Acute Myeloid Leukaemia

Acute myeloid leukaemia is an aggressive form of blood cancer, where only about 20% of patients are expected to survive for 5 or more years after diagnosis. A new drug called midostaurin can triple survival times for some patients and is now available on the NHS. However, only a subgroup of Acute myeloid leukaemia patients (~30%) are eligible to receive this treatment and approximately 50% of those will experience no benefit; therefore, only about 15% of Acute myeloid leukaemia patients overall actually benefit from treatment.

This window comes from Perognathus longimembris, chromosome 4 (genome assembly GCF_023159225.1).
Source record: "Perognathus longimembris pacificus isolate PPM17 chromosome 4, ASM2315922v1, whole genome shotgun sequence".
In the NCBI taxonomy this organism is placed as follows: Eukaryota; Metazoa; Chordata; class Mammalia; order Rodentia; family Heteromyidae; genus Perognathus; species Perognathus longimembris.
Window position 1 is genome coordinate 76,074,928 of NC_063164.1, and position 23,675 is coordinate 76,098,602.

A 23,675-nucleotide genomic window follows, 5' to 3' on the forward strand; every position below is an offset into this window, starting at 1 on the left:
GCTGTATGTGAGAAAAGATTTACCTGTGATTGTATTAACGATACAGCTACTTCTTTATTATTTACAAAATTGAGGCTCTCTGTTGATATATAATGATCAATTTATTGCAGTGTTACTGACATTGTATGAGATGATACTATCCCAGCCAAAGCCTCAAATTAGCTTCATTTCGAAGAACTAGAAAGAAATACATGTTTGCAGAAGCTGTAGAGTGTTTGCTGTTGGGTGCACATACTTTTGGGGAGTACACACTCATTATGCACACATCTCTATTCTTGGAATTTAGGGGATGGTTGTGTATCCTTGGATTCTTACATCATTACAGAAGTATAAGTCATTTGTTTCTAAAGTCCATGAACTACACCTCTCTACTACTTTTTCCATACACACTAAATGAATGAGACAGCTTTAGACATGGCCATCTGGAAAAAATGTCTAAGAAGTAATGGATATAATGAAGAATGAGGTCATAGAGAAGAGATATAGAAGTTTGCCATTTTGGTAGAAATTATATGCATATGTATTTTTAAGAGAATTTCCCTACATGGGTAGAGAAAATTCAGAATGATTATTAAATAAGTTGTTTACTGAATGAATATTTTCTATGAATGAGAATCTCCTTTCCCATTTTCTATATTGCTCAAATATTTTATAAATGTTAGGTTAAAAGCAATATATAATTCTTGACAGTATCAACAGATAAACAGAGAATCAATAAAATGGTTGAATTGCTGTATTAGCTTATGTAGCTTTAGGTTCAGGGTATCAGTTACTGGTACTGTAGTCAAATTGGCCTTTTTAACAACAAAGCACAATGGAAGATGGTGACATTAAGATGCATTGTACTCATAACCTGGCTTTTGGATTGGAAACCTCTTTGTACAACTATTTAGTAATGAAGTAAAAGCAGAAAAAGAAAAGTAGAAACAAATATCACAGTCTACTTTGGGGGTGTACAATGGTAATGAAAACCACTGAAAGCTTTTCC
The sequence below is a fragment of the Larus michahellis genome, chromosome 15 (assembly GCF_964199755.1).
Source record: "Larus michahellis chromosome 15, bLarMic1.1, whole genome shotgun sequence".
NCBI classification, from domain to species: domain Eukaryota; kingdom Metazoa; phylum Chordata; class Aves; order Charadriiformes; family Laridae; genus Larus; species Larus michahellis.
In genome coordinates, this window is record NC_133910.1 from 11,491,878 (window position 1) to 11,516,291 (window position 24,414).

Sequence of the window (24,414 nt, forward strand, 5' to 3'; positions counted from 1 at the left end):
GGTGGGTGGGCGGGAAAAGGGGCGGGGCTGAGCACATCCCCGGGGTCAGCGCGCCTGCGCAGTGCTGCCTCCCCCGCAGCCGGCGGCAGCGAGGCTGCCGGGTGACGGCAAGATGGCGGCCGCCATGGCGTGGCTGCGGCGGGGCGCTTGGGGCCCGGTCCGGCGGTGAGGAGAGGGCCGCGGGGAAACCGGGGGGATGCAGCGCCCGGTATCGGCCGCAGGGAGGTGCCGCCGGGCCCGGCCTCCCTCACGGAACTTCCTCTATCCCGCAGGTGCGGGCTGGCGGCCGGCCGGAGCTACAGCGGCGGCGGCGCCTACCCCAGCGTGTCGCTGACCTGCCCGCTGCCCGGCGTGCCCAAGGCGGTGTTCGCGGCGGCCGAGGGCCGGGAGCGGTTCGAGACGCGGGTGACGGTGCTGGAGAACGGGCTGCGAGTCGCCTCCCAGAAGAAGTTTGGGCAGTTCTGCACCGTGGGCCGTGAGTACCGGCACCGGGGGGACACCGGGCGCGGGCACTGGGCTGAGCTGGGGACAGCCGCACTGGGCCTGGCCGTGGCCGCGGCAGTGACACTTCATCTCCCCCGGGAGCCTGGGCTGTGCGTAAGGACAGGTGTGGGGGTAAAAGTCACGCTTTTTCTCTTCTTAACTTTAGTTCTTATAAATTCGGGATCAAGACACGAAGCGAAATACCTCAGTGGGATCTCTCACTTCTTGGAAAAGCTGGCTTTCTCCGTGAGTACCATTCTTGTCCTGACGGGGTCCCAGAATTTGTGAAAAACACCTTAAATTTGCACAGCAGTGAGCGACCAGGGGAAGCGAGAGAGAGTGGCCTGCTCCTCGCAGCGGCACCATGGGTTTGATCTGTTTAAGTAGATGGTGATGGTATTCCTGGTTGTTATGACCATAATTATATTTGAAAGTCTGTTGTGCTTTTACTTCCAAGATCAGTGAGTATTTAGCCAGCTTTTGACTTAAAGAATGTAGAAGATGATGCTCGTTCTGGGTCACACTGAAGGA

acute myloid leukemia (AML) cells Blood smear showing acute myeloblastic leukemia (AML)
hand of a patient lying in a hospital bed with a pusle tracker on their finger

Consequently, many patients are exposed to unnecessary side-effects, are denied the opportunity to be recruited on trials for drugs that may be effective, and the NHS are subjected to unnecessary costs of treating patients that fail to benefit.

Kinomica have used KScan®, a much more accurate way to predict whether an Acute myeloid leukaemia patient will respond to midostaurin. KScan® involves measuring the simultaneous activity of kinases within a patient’s cancer cells. This readout can then better predict whether midostaurin will destroy those cells.

AML project image